• Post Reply Bookmark Topic Watch Topic
  • New Topic

edible forest garden  RSS feed

 
Kevin Swanson
Posts: 90
2
  • Mark post as helpful
  • send pies
  • Quote
  • Report post to moderator
Hello everybody this will be my first post. I have been browsing the forums for a while and they are a wealth of knowledge. I have also read Gaia's garden and will soon be reading the two volumes of edible forest gardens.

I am in the middle of purchasing a 2.5 acre piece of land. It used to be farmand but I would say that it has been uninhabited for 40 years +. Has various hardwoods, that are approx 10 - 18 inches in diameter, with some really big whoppers here and there. I plan on putting a strawbale home on this property but there are many roadblocks before we break ground.

My idea is to start planting my forest garden in areas that will be undisturbed once construction starts. A dug well is located on the property and I surmise I could put some type of pump on this, solar preferable that would fill up an elevated barrel when the sun is out and then gravity feed it to where it is needed. My primary areas of focus will be fruit and nut trees, both full size and dwarf, perennial vegetables, black berries and raspberries. I am looking for feedback on guilds that include these. Also any suggestions and criticism on my current plans.

Thanks for reading! 
 
Brenda Groth
pollinator
Posts: 4434
Location: North Central Michigan
10
  • Mark post as helpful
  • send pies
  • Quote
  • Report post to moderator
think you might be a little warmer than i am at my Michigan home..zone 4/5 here..but you sound like you are close to my growing conditions.

I think the plan sounds wonderful, esp for the water..haven't done anything solar here for pumping or heat or elec as we live in a place where sun is  not consistant..but i would like to so share in the future how you do your solar pumping of your water, i'd be interested in trying to do it sometime in the future..usually people around here use wind to pump.

the forest gardens is something i'm slowing getting into here as half of my property is a forest area..mixed hardwoods (mostly ash, oak and maple) with soft woods (beech, aspen, cherry and alder)..we have a high water table.

i am also replanting fruit trees and nut trees here on our property as a house fire and the insuing construction destroyed a lot of my orchards and gardens...i'm also replacing an area of raised bed garden i lost in 2002..this year..lots of good hard backbreaking work.

welcome and good to have you here
 
paul wheaton
master steward
Posts: 21474
Location: missoula, montana (zone 4)
bee chicken hugelkultur trees wofati woodworking
  • Mark post as helpful
  • send pies
  • Quote
  • Report post to moderator
I'm guessing the lack of response is because the response would fill many books!  So, not just something that would it into a post. 

I would like to suggest that you start a thread for each guild you would like to start.  Trees might best be started up in the woodland forum.  The threads could even be titles something like "all about raspberries" and the thread could then cover lots of aspects of raspberries including what would be good guild plants.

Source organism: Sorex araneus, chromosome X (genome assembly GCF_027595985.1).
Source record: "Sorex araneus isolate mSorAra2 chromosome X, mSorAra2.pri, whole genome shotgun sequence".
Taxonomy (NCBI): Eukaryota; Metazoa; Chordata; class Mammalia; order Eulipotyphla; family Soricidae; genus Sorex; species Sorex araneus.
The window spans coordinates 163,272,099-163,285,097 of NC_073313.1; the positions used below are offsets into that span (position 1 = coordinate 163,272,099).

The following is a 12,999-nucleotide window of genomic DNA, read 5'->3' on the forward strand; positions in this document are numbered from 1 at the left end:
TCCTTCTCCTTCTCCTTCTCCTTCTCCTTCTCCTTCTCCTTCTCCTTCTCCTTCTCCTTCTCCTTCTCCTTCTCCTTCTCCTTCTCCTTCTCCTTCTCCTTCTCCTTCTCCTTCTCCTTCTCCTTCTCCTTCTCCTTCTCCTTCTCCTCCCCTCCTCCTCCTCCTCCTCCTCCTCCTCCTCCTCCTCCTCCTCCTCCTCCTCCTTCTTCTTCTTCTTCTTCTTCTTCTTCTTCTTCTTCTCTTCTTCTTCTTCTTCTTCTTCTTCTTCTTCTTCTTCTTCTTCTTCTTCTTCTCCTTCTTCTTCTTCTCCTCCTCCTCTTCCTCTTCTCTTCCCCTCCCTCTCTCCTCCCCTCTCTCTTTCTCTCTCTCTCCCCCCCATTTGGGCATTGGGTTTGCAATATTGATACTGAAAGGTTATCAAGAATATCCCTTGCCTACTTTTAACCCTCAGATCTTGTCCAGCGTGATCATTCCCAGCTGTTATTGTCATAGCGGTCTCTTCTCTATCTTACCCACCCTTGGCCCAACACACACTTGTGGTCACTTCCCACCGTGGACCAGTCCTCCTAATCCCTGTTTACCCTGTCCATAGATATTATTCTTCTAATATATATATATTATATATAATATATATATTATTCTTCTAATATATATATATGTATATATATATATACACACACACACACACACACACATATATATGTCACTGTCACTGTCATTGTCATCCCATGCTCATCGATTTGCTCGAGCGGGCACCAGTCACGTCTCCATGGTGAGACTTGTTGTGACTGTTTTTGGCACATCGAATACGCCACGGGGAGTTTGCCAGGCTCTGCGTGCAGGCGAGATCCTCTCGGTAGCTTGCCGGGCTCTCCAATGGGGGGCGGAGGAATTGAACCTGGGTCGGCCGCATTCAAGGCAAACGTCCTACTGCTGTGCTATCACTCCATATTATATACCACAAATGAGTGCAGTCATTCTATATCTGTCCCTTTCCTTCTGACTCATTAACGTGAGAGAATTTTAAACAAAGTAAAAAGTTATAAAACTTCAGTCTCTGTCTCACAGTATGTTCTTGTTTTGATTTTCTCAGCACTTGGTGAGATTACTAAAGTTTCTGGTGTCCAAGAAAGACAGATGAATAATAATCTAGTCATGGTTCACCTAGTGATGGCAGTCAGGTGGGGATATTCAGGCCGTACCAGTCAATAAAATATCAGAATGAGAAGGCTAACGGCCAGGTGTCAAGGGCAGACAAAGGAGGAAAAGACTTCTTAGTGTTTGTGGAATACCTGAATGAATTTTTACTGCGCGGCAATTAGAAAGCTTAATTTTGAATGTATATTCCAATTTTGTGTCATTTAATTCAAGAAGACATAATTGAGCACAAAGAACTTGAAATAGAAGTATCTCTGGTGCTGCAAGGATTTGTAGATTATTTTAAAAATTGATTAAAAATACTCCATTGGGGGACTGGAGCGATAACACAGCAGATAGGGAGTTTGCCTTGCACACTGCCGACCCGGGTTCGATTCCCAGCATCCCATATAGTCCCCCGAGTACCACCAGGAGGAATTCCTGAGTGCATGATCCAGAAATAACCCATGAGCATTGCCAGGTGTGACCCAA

Matt Ferrall
Posts: 555
Location: Western WA,usda zone 6/7,80inches of rain,250feet elevation
5
  • Mark post as helpful
  • send pies
  • Quote
  • Report post to moderator
The property edges might be a good place to start.You probably wont be doing much building right on the edge.Selecting wich trees to cut and what vegetation to remove in order to create space for other stuff might help .
 
                          
Posts: 41
  • Mark post as helpful
  • send pies
  • Quote
  • Report post to moderator
If you want to get into berries, check to see if currants and gooseberries are allowed.  They are in my town outside of Boston.  They tend to be banned in more rural areas unfortunately.

I'm picking up a big order of these from Nourse Farms in the next week or two.

 
Paul Cereghino
gardener
Posts: 856
Location: South Puget Sound, Salish Sea, Cascadia, North America
15
  • Mark post as helpful
  • send pies
  • Quote
  • Report post to moderator
Protractedly observe movement of water on land and in the soil and its relation to natural productivity and diversity.  Contemplate and research effects and patterns of canopy gaps.
 
Brenda Groth
pollinator
Posts: 4434
Location: North Central Michigan
10
  • Mark post as helpful
  • send pies
  • Quote
  • Report post to moderator
you can't buy them in Michigan but the black currants grow wild here..right along side the white pines that they are said to damage (blister rust)...we have had no problem with either the blister rust or the pines in any way..so i guess our currants are OK? Which I am thankful for cause i love the black currants ..a lot
 
Joel Hollingsworth
pollinator
Posts: 2103
Location: Oakland, CA
1
  • Mark post as helpful
  • send pies
  • Quote
  • Report post to moderator
Before planting new trees, you might see if the species currently there are suitable for grafting what you want. Hawthorn and crabapple are both able to support standard orchard varieties. A branch or two of scion will be established and productive a whole lot sooner, and for less cost, than a transplanted tree.
 
And now I present magical permaculture hypno cards. The idea is to give them to people that think all your permaculture babble is crazy talk. And be amazed as they apologize for the past derision, and beg you for your permaculture wisdom. If only there were some sort of consumer based event coming where you could have an excuse to slip them a deck ... richsoil.com/cards
  • Post Reply Bookmark Topic Watch Topic
  • New Topic
Boost this thread!